'Devil' by James Grant
'Rank' is a new exhibition of art and cartoons depicting the shaping of our society since the 16th Century.
"Rank" is the first ever exhibition to examine how artists have represented the shape of their society from the Renaissance to the present. It brings together nearly 100 contributors including masterpieces from six centuries and some little-seen works. It puts cutting-edge contemporary work alongside new research from academic experts, press and public agencies.
Masterpieces are on loan from the Tate, The British Library, British Museum, Victoria & Albert Museum, Arts Council Collection, Working Class Movement Library, Saatchi Gallery and the Frank Cohen Collection.
In addition there will be new works by leading contemporary artists including Mark Titchner, Rory Macbeth, Evan Holloway, Dexter Dalwood, Nina Beier and Marie Lund and AOC Architecture.
Image from Thomas More's 'Utopia'
Individual highlights include Thomas More's vision of communist society in the 1516 first edition of "Utopia", Thomas Hobbes' original prints for "Leviathan", as well as more modern work such as Alasdair Gray's original drawing for his 1982 novel, "Lanark".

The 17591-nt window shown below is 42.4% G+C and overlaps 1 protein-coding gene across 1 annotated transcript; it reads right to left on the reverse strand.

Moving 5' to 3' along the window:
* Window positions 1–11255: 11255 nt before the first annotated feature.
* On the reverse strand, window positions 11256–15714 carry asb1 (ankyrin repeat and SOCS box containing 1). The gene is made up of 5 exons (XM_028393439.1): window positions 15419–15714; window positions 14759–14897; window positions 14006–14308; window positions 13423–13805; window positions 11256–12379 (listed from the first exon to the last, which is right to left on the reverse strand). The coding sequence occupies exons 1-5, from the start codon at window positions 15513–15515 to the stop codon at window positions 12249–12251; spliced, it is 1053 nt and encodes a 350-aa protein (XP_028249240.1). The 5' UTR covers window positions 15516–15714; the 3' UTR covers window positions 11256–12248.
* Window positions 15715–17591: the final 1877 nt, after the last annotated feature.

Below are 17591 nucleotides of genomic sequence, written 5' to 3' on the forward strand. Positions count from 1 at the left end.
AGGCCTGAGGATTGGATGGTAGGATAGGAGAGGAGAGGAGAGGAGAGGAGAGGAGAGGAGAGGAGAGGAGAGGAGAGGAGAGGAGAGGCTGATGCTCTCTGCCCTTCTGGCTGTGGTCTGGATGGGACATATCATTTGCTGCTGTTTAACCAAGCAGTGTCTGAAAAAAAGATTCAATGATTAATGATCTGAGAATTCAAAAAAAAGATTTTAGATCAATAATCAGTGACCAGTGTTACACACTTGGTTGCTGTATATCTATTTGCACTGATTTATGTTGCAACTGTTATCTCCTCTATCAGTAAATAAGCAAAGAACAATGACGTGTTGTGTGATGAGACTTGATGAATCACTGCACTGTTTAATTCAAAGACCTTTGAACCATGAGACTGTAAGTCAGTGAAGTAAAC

The exhibition aims to pose some searching questions about the shape of our society and how we picture our place within it. Society without stratification is, almost unimaginable, but how do we picture our own system of hierarchies, of difference?
British writers, political theorists and artists have used numerous images to picture who we are, describing us through terms such as 'orders', 'estates', 'classes', 'stations', 'degrees', or 'ranks'. But only this latter term has kept the same meaning over six centuries.
"Rank" brings together works by some of the greatest names in British art who have created wondrous and monstrous images of their societies: Hogarth, Gillray, Cruikshank, WP Frith, Eric Gill. Alongside are contemporary masters including Gerhard Richter and Jenny Holzer and new works from artists including Mark Titchner and Ruth Ewan. The exhibition enables us to see how we have described ourselves over a long timescale, by contrasting political images, from Thomas Hobbes to the International Workers of the World, with factual data about where each of us sits in national and global economic hierarchies.
"Rank: picturing the social order 1516–2009" runs at Leeds Art Gallery, The Headrow from Saturday 14 February until Sunday 26 April 2009
last updated: 13/01/2009 at 16:23